Sleep is crucial to living. If we didn’t sleep we wouldn’t dream and that would lead to psychological distress. Sleep is also pleasurable and a way to rejuvenate the body, one of the key ingredients to health and healing. However, physically sleeping is very different than emotional or spiritual sleeping. Like me, if you’re living life trying to stay in the question, then the question we need to ask is, “What will awaken you to the fact that you’re asleep?”
The self-help books and your therapist would probably equate emotional sleeping with denial or detachment (as a possibility). What if being emotionally asleep were deeper than the need to separate from our experience? What if being emotionally asleep was actually something along a continuum. Is it possible that the emotional sleep scale runs the gamut from coma to exhilaration/mania?
On the other hand, what about being spiritually asleep? So many in-industrialized western societies lead lives of quiet desperation, according to Henry David Thoreau. What keeps us asleep? Are we culturally driven to be spiritual narcoleptics? Similar to emotionally sleeping, does spiritual sleep live on a continuum from spiritual narcolepsy to spiritual insomnia? Again, what will get you to ask, “What will awaken me to the fact that I’m asleep?”
Unfortunately it often takes a negative experience, even to the extreme of a trauma for many of us to awaken from that sleep. There is a jolt to the body, mind, and spirit that begins an energized projectile to the awakened state. If you go to any bookstore look at the number of books that speak about the transformation experienced after being diagnosed with a chronic or life-threatening illness, the numbers will astound you.
The awakened state can be a scary experience. Living in this state of heightened experience and awareness fills us with questions. These questions are the path to freedom. The great thing about questions is that they get you to come up with different scenarios, answers, or possibilities. Questions keep us engaged in our own life experience. They are the carrot on the stick that draws us forward until we develop the ability to be self-propelled to mind-body-spirit transformation/healing.
What awakened or will awaken you? Share your awakening experience in the comments section below and let’s start a conversation.
For more information on living with chronic or life-threatening illness go to http://www.survivingstrong.com
I often wonder if Henry David Thoreau was correct when he said, “The mass of men lead lives of quiet desperation”. We live in a culture where repression is a way of life. We’re afraid of “being who we really are” or concerned about being shunned for following the path decorated with our gifts and talents for the “brass ring”. Many people are in relationships that are unfulfilling or troubled. Then there are those who have been diagnosed with an illness and are still trying be the “good patient”.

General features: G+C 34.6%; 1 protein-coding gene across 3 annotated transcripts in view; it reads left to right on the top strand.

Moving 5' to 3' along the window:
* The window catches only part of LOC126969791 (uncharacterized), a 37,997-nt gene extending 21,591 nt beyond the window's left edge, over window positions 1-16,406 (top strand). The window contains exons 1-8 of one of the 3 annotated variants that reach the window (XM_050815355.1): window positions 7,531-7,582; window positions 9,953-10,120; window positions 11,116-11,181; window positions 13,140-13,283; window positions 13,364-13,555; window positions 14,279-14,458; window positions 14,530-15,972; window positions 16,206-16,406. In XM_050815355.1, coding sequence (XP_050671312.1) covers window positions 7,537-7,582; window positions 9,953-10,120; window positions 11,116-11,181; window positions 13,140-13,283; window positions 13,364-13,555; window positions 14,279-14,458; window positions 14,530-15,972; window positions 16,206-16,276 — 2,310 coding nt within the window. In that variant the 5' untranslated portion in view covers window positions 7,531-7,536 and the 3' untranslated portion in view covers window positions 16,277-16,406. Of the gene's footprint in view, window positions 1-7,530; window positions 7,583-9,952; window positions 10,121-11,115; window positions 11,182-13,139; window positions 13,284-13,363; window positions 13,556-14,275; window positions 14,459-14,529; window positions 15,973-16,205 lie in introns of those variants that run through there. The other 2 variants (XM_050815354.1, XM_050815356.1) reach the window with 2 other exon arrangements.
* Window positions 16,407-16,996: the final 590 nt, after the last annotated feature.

Over the past few months I have met many people who have/are leading lives of quiet desperation. However, they seem to have one thing in common; they saw a glimmering light that was a beacon to possibility. As I watch these individuals I’m surprised at how the pendulum has swung and they are experiencing a freedom they never felt before. There is a light in their eyes that is exuberant, but at the same time because it’s new and untested has to mindful that it doesn’t get away from the person.
I remember the first time I saw the movie with William Hurt, “The Doctor”. Hurt plays a doctor who eventually gets diagnosed with cancer and the tables on his life are turned. He meets a woman, another patient, who has abandoned the “shoulds” in her life and she takes him on an adventure of “Living” that he hadn’t experienced in any other time in his life. The trouble is like Hurt’s character in the film, most people can’t handle that amount of newness or reclaimed life in one felt swoop.
Where does this leave us? Following the diagnosis of a chronic or life-altering illness, I’ve heard many people live life as if they were given a gift. What you do with that gift is entirely up to you, however learning to manage this new freedom, awakening, or unrepressed living can be as scary as a life of quiet desperation. This is when it’s important to take baby steps. When having this awakening try new things, that’s why a “bucket list” is so good because it’s a list of possibility. See what’s on your list and attainable, and what things need to be worked toward to accomplish.
I hope you’ll think of this awakening as part of the continuum of life and full expression is the goal. There is a disclaimer to all this…you don’t live in a vacuum, so be mindful that others in your life still have to adjust or find ways of sharing this awakening with you. You still need support on your journey to wellness, but you may find some new pilgrims along your pilgrimage to health and healing who will be your sherpa through this confusing and exciting time.
Are you having an awakening? Let me know so we can be on this journey together!